To all my followers and fans who celebrate, wishing you all the very best for a happy, healthy and sweet New Year. Shana Tova!
I found some inspiring messages on Haaretz.com that I would like to share…..and even if you don’t celebrate, these are worthwhile reading.
Four rabbis share lessons for the Jewish New Year in 2012
Rabbi Stewart Weiss (Orthodox), is the director of the Jewish Outreach Center of Ra’anana.
Rabbi Weiss’ message is – Listen to Each Other. “I think that the primary message that I want to communicate this Rosh Hashanah/Yom Kippur is for all of us to work on our interpersonal relationships, and specifically on the art of hearing,” says Weiss……But it’s listening that we have to work on, and perfect that art. God gave us two ears, one mouth. We should be doing twice as much listening.”
Rabbi Miri Gold (Reform), leads Kehilat Birkat Shalom in Kibbutz Gezer, a regional synagogue affiliated with the Israeli Reform movement.
Rabbi Gold’s message is – Hope and Action. “I believe that Judaism is all about doing. And after we’ve gone through our soul-searching in the month of Elul, I think there’s a tendency to come up feeling discouraged and despairing over all of the things that went wrong in our own lives and in our society and in our world. And so the message I’m trying to convey is that during this holiday season, when we often talk about it as the birth of the world and humankind, that we can realize that it’s really a time when we can make changes and show by our actions that even on a very small and modest level we can make the world a better place…”
Rabbi Jeff Cymet (Masorti) leads Kehila Chadasha, a new congregation in North Tel Aviv. A practicing family lawyer, Cymet was ordained four years ago.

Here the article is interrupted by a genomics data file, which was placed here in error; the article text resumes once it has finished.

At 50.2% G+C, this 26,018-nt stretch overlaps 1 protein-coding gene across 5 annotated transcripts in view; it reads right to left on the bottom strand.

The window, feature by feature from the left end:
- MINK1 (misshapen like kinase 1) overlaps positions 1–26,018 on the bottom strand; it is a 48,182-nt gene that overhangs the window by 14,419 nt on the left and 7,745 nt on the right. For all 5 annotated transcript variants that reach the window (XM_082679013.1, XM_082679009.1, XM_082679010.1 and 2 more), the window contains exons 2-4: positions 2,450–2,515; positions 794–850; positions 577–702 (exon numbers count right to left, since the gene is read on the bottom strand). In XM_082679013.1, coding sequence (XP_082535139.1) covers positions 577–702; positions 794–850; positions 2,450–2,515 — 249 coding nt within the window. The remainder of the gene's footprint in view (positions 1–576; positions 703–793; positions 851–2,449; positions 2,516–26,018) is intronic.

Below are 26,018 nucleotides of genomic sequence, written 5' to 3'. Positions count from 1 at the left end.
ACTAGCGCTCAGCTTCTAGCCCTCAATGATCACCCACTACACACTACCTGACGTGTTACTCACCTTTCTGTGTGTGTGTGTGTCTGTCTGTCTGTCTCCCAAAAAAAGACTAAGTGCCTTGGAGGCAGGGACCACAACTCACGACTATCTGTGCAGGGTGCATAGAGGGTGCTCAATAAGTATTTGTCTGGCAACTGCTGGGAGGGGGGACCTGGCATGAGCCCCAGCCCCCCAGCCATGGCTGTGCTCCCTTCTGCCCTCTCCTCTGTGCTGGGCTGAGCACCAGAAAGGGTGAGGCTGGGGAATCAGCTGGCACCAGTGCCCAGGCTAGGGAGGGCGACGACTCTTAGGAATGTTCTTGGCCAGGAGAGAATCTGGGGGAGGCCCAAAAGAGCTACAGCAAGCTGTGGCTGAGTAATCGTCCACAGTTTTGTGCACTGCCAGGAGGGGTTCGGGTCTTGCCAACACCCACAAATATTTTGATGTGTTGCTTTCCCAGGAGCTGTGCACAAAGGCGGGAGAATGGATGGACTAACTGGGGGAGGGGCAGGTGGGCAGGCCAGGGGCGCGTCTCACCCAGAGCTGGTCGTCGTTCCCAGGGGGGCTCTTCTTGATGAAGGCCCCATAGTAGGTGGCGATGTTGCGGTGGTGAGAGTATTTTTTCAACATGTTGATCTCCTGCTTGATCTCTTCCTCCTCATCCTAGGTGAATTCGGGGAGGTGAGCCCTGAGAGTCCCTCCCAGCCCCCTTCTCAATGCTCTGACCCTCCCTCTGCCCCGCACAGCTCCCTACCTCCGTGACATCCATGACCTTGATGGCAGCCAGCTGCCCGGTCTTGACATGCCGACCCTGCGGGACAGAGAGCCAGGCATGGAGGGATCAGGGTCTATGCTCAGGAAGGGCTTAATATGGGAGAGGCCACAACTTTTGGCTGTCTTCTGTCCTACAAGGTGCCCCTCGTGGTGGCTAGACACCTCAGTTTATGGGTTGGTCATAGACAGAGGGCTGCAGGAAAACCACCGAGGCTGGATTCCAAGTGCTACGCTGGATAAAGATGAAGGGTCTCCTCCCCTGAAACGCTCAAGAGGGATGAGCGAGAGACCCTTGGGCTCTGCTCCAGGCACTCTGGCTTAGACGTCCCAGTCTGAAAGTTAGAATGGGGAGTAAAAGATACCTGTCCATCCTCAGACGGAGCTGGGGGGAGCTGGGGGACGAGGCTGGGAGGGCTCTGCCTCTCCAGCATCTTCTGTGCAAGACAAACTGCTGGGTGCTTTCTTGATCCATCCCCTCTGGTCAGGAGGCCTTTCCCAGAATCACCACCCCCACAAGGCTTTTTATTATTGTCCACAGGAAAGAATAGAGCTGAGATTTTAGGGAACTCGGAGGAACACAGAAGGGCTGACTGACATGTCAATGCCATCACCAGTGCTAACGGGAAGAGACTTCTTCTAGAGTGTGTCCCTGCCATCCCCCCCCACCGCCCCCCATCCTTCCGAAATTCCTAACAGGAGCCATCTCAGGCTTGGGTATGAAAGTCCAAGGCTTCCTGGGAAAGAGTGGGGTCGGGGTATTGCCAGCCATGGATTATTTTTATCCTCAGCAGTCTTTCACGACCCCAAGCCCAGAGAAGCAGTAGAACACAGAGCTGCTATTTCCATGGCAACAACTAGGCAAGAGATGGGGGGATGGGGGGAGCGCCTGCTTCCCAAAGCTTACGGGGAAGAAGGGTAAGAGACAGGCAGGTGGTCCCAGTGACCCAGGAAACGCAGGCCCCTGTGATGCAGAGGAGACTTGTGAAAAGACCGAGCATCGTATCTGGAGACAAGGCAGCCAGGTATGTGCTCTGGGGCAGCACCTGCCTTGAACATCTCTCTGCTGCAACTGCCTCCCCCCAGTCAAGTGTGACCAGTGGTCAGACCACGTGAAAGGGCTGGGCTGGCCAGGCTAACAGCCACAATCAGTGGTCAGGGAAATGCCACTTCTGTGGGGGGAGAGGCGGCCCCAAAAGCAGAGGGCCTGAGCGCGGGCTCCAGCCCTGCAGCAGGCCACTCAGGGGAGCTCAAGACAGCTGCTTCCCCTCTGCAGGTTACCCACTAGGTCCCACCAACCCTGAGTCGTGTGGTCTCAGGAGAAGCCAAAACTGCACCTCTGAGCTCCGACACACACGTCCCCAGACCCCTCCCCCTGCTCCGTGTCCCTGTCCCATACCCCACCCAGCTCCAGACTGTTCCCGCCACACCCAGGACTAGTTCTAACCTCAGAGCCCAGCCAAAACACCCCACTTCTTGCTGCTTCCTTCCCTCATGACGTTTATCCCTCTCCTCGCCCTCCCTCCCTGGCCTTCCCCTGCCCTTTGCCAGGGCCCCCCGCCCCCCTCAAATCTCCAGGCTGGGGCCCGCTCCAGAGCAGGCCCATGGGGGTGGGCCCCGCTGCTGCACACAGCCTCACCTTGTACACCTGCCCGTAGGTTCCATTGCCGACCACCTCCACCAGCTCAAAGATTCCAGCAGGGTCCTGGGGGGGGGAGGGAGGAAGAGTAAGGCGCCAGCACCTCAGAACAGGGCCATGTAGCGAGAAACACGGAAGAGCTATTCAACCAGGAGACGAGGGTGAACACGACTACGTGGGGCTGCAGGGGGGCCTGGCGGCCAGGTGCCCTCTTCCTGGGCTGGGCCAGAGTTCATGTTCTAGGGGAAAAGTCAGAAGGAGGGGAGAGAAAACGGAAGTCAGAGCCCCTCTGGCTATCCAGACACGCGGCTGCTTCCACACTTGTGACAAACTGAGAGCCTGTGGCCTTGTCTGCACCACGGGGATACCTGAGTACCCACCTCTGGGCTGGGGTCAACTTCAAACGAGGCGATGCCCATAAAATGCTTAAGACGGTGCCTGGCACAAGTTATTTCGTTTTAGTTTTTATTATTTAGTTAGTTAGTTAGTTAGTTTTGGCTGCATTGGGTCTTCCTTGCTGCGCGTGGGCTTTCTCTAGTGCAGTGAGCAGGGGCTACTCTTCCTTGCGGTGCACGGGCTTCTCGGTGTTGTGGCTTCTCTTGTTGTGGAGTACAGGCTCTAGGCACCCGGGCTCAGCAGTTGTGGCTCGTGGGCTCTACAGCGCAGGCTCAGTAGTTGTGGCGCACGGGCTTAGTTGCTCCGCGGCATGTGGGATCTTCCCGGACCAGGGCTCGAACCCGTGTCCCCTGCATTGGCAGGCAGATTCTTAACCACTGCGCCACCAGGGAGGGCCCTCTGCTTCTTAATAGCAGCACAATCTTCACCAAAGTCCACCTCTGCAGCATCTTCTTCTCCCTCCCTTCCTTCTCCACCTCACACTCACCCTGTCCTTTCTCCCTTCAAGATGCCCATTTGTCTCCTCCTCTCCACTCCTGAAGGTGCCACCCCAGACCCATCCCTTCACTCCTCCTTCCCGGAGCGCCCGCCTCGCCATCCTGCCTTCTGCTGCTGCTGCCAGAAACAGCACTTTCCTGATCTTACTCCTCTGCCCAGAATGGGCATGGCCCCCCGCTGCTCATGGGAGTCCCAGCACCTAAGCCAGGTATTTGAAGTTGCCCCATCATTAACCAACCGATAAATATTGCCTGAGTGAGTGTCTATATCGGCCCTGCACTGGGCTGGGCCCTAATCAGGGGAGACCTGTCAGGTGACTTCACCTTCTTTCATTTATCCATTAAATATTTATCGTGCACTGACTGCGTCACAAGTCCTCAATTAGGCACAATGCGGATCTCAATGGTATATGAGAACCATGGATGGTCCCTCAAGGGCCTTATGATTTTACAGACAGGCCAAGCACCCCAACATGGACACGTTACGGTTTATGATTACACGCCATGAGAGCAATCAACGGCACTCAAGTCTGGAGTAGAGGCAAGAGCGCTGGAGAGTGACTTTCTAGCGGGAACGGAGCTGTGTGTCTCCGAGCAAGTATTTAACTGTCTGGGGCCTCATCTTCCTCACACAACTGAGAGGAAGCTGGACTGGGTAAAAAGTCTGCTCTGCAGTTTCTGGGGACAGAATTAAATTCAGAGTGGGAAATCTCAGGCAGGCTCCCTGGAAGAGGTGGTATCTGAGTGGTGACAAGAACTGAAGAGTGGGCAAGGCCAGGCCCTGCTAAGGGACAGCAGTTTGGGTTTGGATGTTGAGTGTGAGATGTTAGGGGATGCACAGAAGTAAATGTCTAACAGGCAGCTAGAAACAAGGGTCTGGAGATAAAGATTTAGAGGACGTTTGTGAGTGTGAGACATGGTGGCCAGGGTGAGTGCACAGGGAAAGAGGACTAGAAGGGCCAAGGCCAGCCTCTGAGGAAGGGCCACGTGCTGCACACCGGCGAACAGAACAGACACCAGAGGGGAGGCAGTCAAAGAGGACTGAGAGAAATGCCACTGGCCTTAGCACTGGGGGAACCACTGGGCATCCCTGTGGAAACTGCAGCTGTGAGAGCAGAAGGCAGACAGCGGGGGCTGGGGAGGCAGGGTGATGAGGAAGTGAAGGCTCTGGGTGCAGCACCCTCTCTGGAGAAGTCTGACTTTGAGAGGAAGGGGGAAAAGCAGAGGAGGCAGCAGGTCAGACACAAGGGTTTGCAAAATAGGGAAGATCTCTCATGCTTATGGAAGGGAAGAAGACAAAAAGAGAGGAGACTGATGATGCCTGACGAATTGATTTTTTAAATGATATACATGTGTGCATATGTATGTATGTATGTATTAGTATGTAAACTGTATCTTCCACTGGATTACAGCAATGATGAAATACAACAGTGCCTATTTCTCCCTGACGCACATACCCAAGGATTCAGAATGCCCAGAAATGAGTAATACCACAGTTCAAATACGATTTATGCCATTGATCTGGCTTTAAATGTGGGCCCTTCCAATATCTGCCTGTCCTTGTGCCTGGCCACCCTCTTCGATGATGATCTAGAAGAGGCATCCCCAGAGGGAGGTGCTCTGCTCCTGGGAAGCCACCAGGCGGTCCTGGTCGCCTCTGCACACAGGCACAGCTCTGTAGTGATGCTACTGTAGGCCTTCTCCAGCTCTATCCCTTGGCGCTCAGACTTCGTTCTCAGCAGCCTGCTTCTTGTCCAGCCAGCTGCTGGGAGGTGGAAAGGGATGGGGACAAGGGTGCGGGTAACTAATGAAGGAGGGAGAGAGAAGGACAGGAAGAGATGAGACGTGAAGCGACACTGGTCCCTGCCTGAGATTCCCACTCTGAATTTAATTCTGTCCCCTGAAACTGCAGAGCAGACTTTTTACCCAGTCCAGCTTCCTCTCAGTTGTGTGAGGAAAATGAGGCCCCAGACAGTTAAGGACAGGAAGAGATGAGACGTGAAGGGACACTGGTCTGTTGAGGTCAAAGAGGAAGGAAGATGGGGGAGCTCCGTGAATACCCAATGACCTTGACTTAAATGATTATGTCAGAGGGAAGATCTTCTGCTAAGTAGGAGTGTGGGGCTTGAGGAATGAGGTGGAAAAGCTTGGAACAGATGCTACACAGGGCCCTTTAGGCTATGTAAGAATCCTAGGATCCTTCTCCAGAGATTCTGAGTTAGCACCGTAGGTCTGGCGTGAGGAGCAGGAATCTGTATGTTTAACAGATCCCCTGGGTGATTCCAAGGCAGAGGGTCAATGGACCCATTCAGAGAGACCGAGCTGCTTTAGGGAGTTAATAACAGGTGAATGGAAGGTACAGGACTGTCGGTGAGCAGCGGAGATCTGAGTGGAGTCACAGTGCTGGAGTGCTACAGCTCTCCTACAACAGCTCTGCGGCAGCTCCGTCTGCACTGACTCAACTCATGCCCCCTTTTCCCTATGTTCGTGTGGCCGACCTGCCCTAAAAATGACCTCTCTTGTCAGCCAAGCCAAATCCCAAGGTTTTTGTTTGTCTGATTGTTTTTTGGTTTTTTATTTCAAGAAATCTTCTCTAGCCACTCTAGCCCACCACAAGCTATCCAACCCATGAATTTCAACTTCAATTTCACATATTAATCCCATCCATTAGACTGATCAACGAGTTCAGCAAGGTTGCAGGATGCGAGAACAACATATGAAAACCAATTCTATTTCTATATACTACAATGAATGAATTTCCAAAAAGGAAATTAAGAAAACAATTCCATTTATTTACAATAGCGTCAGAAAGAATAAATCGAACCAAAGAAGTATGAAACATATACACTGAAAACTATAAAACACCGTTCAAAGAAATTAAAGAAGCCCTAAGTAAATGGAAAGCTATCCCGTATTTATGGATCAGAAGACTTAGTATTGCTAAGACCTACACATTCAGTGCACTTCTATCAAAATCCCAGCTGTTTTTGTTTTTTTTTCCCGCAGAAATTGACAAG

Rabbi Cymet’s message is – Search for Meaning. “Everyone … needs to recommit and renew and refresh their own personal mission. And we do that with the understanding that each one of us is mortal. None of us will live forever, and we know each and every year there are some who will live and some who will die. And we need to figure out how to make our own lives meaningful in that context − meaningful in the context of knowing that each one of us will have an end at some point and how to make our works for the coming year have some lasting value.”
Rabbi Shlomo Riskin (Orthodox) is the founding Chief Rabbi of Efrat and founder and dean of the Ohr Torah Stone Institutions, in the United States and Israel.
Rabbi Riskin’s message is – Ask for Redemption. “…..Ask for good health. Ask for pleasure from their children. Ask for good sustenance,” says Riskin. “But there’s a story by [the Yiddish writer I. L.] Peretz, ‘Bontshe Shtok,’ Bontshe the Silent, about a man who lived a horrific life and never said a word against God or against man. When he came to heaven, God asked him, ‘You tell me what you want as your reward.’ The only thing he could ask for was a fresh roll and hot butter every morning. And Satan laughed the mordant laugh of victory. Sometimes the world can be so difficult it robs an individual of his dreams and of real vision. He could have asked for redemption.”
To read the full article, click on the link http://www.haaretz.com/weekend/anglo-file/four-rabbis-share-lessons-for-the-jewish-new-year-in-2012.premium-1.464898
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